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Mineral Water Has an Unexpected Rival (October 3, 2005)

Bottles of Tokyo Water
Sales of imported mineral water are soaring. Most of this water is hard water, which is rich in minerals like calcium and magnesium and is popular among the health and beauty-conscious crowd. Meanwhile, bottled tap water has also been selling well, driven by a demand for water that tastes good but doesn't cost much. Water treatment plants around the country have been scrambling to invest in cutting-edge purification equipment in a bid to stay ahead of the competition, and the future of the drinking water market is becoming a growing focus of attention.

Mineral Water's Popularity
Japan's major beverage manufacturers have been acquiring the domestic marketing rights for foreign mineral water and expanding their distribution channels. Suntory Ltd., for example, has the rights to Contrex water from France, which it initially offered by home delivery and has sold in stores since 2003. With a suggested retail price of ¥195 ($1.77 at ¥110 to the dollar) for a 500-milliliter bottle, Contrex costs more than other brands but is selling well, with shipments in the first half of 2005 surging to double that of the same period in 2004 thanks in large part to an advertising campaign in women's magazines in the spring.

Japanese mineral water tends to be soft, with limited amounts of calcium and magnesium. (Water hardness is measured by how much calcium and magnesium is dissolved in the water.) By contrast, imported mineral water contains a large quantity of these substances and is popular among women who are health and beauty conscious. While milk, cheese, and other dairy products are rich in calcium, and nuts have a significant amount of magnesium, these foods are fattening and can only be eaten in limited amounts by dieters. Water, by contrast, has no calories. It is perfect for people who want to watch their weight and also stay in good health.

The average Japanese person today drinks 12 liters of mineral water a year, just one-twelfth that consumed in France and one-third that drunk in South Korea. Water containing vanadium, which is said to reduce blood sugar levels, is selling well, and industry experts predict that water containing silicon, which is said to be effective in reducing cholesterol, could become the next big seller.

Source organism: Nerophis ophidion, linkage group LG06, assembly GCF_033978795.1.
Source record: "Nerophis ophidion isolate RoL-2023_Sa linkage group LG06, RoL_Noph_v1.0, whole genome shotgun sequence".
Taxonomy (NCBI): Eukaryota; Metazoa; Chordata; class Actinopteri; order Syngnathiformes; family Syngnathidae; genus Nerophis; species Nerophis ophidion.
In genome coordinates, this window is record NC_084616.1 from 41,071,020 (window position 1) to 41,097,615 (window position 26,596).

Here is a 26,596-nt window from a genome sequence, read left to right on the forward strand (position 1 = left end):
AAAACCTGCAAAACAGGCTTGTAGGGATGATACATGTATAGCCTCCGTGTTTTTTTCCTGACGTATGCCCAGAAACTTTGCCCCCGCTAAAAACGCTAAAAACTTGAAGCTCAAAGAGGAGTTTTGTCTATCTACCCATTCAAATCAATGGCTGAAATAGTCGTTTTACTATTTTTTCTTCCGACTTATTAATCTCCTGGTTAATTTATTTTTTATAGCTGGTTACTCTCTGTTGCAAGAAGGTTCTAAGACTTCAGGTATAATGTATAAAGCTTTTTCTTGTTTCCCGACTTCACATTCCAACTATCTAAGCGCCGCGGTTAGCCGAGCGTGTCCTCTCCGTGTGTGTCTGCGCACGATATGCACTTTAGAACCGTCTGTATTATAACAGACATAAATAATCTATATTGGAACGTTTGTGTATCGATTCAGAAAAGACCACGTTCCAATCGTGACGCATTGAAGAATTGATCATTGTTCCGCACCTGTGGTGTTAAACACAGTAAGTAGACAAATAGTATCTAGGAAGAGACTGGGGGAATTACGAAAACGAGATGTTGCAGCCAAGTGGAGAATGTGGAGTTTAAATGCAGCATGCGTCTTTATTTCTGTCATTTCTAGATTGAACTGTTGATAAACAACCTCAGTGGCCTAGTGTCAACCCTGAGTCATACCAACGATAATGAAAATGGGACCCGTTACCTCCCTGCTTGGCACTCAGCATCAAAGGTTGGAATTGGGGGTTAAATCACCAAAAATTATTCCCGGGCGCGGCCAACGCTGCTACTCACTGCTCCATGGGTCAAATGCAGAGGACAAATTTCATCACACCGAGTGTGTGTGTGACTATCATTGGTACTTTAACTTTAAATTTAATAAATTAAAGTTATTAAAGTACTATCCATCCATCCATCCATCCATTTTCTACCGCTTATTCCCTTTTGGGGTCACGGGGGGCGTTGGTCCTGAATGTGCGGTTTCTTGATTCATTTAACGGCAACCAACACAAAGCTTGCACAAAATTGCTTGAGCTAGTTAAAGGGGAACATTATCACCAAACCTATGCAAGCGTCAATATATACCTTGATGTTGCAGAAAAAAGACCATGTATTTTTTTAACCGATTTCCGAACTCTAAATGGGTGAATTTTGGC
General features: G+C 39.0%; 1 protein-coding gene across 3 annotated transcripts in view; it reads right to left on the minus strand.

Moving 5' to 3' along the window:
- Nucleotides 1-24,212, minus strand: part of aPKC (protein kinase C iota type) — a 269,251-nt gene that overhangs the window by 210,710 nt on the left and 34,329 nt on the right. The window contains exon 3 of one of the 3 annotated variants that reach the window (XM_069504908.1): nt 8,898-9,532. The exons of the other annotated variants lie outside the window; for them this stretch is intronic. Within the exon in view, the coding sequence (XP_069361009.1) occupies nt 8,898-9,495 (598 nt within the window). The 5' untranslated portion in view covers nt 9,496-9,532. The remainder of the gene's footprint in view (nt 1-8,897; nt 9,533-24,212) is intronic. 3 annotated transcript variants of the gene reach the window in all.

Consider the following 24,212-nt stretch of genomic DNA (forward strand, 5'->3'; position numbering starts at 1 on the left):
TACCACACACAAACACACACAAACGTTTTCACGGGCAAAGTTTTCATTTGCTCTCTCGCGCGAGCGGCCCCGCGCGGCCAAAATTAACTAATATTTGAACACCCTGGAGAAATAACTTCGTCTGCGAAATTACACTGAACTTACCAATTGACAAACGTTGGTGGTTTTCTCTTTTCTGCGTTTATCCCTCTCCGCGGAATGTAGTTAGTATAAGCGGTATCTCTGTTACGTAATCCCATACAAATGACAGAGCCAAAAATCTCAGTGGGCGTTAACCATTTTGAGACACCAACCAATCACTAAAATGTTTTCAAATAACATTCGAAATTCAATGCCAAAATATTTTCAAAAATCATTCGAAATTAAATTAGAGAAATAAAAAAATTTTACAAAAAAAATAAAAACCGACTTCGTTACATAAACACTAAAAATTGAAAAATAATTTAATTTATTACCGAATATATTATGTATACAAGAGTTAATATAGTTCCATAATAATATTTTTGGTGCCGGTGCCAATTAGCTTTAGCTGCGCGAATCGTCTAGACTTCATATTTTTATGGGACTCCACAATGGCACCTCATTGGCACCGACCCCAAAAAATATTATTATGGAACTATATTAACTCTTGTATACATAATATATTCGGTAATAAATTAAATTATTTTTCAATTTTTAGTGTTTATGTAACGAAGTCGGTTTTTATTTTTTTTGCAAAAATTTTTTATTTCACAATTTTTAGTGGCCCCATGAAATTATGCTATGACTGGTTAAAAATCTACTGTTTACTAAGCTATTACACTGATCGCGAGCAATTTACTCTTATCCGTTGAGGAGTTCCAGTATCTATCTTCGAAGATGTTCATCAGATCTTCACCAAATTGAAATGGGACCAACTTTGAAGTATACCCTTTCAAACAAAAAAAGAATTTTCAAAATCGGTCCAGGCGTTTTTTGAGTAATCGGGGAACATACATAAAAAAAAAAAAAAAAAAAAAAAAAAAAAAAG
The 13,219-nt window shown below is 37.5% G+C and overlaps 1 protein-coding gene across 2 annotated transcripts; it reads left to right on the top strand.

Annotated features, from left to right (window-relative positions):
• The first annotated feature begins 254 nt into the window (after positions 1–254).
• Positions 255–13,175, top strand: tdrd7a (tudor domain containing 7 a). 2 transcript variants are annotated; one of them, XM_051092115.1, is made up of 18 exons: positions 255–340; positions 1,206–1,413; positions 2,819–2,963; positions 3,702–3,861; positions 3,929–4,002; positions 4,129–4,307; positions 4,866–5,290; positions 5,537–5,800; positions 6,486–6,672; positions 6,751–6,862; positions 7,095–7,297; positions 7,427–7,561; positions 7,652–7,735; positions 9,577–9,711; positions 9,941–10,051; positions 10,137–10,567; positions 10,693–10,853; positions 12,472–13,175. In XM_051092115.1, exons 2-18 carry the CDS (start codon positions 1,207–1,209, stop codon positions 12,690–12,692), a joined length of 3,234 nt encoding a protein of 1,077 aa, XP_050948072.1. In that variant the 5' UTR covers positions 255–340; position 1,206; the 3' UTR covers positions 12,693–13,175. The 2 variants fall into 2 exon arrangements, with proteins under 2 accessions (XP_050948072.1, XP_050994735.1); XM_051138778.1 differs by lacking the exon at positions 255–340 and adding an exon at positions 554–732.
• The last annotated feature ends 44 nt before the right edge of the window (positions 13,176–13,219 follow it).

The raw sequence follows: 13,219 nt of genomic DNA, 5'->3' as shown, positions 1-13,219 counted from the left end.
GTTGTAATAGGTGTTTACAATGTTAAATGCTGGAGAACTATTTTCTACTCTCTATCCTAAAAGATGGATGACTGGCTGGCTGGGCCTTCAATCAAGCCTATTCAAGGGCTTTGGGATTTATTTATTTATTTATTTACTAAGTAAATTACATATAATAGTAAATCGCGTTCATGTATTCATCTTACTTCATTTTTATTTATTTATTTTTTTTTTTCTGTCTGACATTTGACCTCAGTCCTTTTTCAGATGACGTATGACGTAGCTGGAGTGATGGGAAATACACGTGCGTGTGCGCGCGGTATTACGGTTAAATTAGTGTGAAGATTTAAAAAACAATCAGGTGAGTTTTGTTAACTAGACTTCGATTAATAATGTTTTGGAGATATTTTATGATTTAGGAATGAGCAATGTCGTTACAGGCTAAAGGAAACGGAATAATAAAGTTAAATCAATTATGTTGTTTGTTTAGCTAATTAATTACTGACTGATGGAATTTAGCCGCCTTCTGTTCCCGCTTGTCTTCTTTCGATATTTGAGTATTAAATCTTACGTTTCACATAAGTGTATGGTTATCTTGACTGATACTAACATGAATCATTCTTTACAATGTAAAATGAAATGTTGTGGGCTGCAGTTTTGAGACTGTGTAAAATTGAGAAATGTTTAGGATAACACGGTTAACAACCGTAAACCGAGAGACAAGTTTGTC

Tokyo Water has proved surprisingly popular.

Local Tap Water
In June, a brand of bottled water became the top-selling item at a convenience store in Yokohama City. The product, named Hamakko Doshi, is actually tap water produced by Yokohama City's Waterworks Bureau. The water comes from the Doshikawa River in Yamanashi Prefecture and is filtered and sterilized by heating. Other than not being chlorinated, Hamakko Doshi is the same as the water piped to part of the city.

A number of other locales have also come out with their own brands of bottled tap water. The city of Sapporo released Sapporo no Mizu (Sapporo Water) in June 2004, and the product has been a hit, notching up monthly sales of 10,000 bottles. Tap water has also been bottled in the cities of Okayama in Okayama Prefecture, Hitachi in Ibaraki Prefecture, Shimonoseki in Yamaguchi Prefecture, and Nobeoka in Miyazaki Prefecture.

Tokyo, whose tap water has a fairly poor reputation, now treats the water it pipes in from the Tonegawa River with state-of-the-art purification equipment, using ozone and activated carbon to break down substances that give off a moldy smell and are said to be carcinogenic. The city created Tokyosui (Tokyo Water) for a special event in 2004, and the response was so positive that it decided to market it.

Many local waterworks bureaus have also sought to improve the quality of their water by enhancing the systems for piping in water. In some places, pipes made from lead, which can dissolve and contaminate the water, are being replaced, and the water tanks in condominiums are being replaced with direct supplies from the mains.

Bottled tap water is popular because it costs relatively little, just ¥100 ($0.91) for 500-milliliters, and tastes good. Its growing popularity will likely raise people's expectations of the quality of their tap water and have an impact on the wider water market.

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Copyright (c) 2005 Web Japan. Edited by Japan Echo Inc. based on domestic Japanese news sources. Articles presented here are offered for reference purposes and do not necessarily represent the policy or views of the Japanese Government.

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